It’s been 21 years since Michael Lewis first shone a light on Wall Street greed in Liar’s Poker. That book, about his stint as a junior bond salesman amid the excess of the 1980s, introduced Lewis as a keen raconteur of modern business. Now a contributing editor at Vanity Fair magazine, Lewis’s latest book, The Big Short: Inside the Doomsday Machine, explores the insanity of the American housing bubble and its subsequent collapse from the perspective of those who bet billions on the fallout — short sellers.
In the two years since the financial crisis began, many individuals have claimed they saw it coming. Yet few had the conviction to put their money — and their investors’ money — behind their beliefs. What the shorts saw, and what few others were willing to accept, was that the whole American financial system had gone bonkers. It was bad enough that sub-prime mortgages were given to people with no hope of ever paying for their homes, all based on the notion that house prices would always go up. But Wall Street then manufactured a trillion-dollar derivatives market, creating arcane securities like credit default swaps on mortgage bonds, out of thin air. For investors like hedge fund manager Steve Eisman, one of the eccentric short sellers profiled in Lewis’s book, it was like a doomsday machine had been placed at the centre of the American economy, and no one seemed to care. Until the machine exploded and brought the global economy to its knees.
Canadian Business: You’ve become one of the most prominent chroniclers of modern business. How do you feel about the responsibility that comes with being the guy people look to to explain this crazy, insane stuff to the masses?
Michael Lewis: Probably to the benefit of my writing and the detriment of my soul, I’ve never really felt that I had a responsibility. I think my responsibility is not to be boring. To the extent I have a responsibility, it’s to clarify my view of things in print as best I can and then let the chips fall where they may.
CB: There have been a lot of books on the crisis. Have people had their fill of information about it?
ML: This is the best-selling book I’ve had by a factor of three. It’s selling weekly three times the number of copies that Liar’s Poker, Moneyball or The Blind Side sold at their peak.
CB: Is it because more Americans have more of a stake in the system than they did before?
ML: I think that’s a very good point. People feel personally disrupted by this thing. Either their savings suffered in this really frightening plummet, or they lost jobs. Or they’re in the markets. A lot of people in finance think finance is crazily structured. The book appeals to them. But then there’s my mother. My mother is a curious citizen of the Republic, and she wants somebody to explain to her what happened, and she would prefer it to be in the form of a story.
CB: So how was it that so few people could see what was going on within sub-prime mortgages and the doomsday derivatives market?
ML: I think it’s a question of what you pay people to see. If the big Wall Street firms had not ended up losing hundreds of billions of dollars collectively, I would be more inclined to think it was outright fraud. But I think it was closer to delusion. People just got paid so much to arrange the facts as they wanted to see them.
CB: Do you think the banks have learned any lessons from this?
ML: There are probably some narrow lessons, like don’t buy sub-prime mortgage bonds with 35-to-1 leverage, but I don’t think system-wide the lessons have been absorbed. They haven’t been made to suffer the consequences of their actions. I’ve essentially told this story about a gigantic bet and about a handful of people who were on the right side of the bet, but the strange thing is, all the people on the wrong side of the bet got rich, too. If you look at the incentives in the financial system now, in some ways they’re worse. Before, what enabled it was that shareholders were clueless about what was going on inside their firms. Now, it’s not just shareholders, but taxpayer money too.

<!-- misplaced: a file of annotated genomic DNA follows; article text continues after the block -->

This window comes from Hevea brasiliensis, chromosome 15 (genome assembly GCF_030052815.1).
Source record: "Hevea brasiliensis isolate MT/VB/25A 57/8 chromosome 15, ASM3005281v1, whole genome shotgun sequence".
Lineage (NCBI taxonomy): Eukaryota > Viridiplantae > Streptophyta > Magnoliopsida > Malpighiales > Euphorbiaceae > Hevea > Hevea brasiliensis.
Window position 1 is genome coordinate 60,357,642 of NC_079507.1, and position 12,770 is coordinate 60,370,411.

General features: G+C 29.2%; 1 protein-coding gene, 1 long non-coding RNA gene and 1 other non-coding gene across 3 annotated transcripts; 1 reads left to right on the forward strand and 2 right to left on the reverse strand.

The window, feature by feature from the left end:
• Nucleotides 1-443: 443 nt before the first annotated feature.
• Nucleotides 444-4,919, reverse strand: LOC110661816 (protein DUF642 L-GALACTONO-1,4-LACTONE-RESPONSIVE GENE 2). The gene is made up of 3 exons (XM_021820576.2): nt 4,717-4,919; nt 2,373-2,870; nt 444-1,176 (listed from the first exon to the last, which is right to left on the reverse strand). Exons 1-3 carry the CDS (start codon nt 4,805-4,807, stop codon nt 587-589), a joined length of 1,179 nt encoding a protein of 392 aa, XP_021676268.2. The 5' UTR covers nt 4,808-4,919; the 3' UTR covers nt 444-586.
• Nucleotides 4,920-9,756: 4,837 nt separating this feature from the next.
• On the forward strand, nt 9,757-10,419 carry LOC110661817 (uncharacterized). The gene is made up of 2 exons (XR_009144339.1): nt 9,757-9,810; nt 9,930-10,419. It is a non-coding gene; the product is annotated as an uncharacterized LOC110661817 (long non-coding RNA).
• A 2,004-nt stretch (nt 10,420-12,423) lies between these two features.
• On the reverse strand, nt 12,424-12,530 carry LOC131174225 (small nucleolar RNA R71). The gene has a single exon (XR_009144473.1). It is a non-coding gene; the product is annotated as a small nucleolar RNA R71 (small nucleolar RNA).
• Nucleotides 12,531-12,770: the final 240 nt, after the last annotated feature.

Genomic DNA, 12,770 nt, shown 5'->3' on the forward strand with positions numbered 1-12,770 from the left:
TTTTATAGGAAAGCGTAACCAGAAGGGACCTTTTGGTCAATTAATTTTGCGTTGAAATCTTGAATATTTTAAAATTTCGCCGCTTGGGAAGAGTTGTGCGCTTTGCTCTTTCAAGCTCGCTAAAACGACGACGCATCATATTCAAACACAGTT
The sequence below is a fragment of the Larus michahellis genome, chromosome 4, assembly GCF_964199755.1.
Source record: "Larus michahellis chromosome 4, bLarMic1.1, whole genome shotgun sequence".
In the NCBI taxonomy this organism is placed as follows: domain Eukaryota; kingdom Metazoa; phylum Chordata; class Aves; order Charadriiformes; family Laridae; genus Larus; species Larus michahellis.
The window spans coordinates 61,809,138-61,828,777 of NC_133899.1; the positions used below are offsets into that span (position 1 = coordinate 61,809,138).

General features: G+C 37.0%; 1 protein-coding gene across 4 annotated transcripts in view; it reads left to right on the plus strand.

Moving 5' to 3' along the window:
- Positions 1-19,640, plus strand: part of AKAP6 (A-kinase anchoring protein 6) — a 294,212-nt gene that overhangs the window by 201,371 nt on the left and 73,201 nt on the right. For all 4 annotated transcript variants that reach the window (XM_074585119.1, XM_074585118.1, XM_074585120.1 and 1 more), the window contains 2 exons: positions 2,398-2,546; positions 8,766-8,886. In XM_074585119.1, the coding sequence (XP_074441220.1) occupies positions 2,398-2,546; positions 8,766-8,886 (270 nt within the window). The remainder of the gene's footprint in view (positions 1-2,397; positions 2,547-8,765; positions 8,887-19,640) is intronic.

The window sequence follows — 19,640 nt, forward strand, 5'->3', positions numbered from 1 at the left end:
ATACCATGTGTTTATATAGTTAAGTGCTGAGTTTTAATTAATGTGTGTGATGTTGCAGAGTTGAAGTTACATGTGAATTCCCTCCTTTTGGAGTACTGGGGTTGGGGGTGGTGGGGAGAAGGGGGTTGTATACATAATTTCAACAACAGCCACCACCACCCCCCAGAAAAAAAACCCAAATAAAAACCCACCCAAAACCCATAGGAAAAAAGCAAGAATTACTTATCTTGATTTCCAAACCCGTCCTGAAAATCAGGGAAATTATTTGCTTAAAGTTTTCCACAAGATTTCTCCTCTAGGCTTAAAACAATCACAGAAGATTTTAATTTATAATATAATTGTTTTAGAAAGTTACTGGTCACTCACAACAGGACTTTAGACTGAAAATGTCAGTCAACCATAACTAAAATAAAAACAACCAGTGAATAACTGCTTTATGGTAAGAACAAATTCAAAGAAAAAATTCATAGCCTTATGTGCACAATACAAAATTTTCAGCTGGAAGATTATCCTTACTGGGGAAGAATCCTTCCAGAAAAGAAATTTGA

CB: Is it possible to prevent another crisis like this from happening?
ML: The world is always going to have financial markets going up and down. But I do think there are some really obvious things you could do to the financial system that would make it saner. One, if you said it’s now against the rules to trade, for your own account, in securities that you’re peddling to customers, you would instantly eliminate a horrible incentive that’s at the heart of the system, which is to create securities that you can bet against. Two, the people who are taking these sorts of risks should have to do it in a partnership structure, which they used to have to until rule changes enabled them to go public. The risk would be much more closely monitored if the people who were taking the risks were personally liable for the losses. Third is just totally obvious — you can’t trade anything that’s not traded through a clearing house or on an exchange. You would instantly eliminate the Morgan Stanley trader calling up the Merrill Lynch trader and making a $5-billion side bet.
CB: Are there any lessons the U.S. can learn from Canada when it comes to the banks?
ML: Howabout modesty? How about a sense of proportion and a sense of humility? If you look at the credit crisis globally, the worst decisions were made in places where the risk taking was done by manly men. Iceland is the extreme example, but Wall Street’s got this problem too. It’s my impression, perhaps I am wrong, that women have an easier go of it in the Canadian financial industry than they do in the American one. It’s just not as aggressively macho.
CB: I wonder what male bankers in Canada will think about that. Are they less manly men?
ML: (Laughs) You’re not going to get me to say that. No, I just think the manly men do other things in Canada. Banking isn’t as testosterone fuelled an enterprise, and the testosterone caused some of this problem. The same impulse that causes a husband to tell the wife, “No, we’re not going to stop and ask for directions because I know where I’m going” is the impulse that led to this crisis.
CB: Bankers are back to making obscene bonuses, Washington is doing everything it can to keep people in houses they can’t afford, and anybody who suggests reform seems to get labelled as a socialist. I’m just wondering, has the window on serious reform closed?